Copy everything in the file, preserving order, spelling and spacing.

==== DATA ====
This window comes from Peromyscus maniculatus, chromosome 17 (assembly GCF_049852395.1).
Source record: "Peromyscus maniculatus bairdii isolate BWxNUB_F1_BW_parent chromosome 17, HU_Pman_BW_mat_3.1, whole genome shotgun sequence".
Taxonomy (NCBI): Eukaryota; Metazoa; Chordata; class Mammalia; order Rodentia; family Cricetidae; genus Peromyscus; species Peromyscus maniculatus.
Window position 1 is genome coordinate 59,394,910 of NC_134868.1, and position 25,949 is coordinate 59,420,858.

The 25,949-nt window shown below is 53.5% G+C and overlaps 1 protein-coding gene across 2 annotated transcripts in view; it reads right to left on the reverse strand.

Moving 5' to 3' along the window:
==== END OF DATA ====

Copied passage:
This window comes from Peromyscus maniculatus, chromosome 17 (assembly GCF_049852395.1).
Source record: "Peromyscus maniculatus bairdii isolate BWxNUB_F1_BW_parent chromosome 17, HU_Pman_BW_mat_3.1, whole genome shotgun sequence".
Taxonomy (NCBI): Eukaryota; Metazoa; Chordata; class Mammalia; order Rodentia; family Cricetidae; genus Peromyscus; species Peromyscus maniculatus.
Window position 1 is genome coordinate 59,394,910 of NC_134868.1, and position 25,949 is coordinate 59,420,858.

The 25,949-nt window shown below is 53.5% G+C and overlaps 1 protein-coding gene across 2 annotated transcripts in view; it reads right to left on the reverse strand.

Moving 5' to 3' along the window: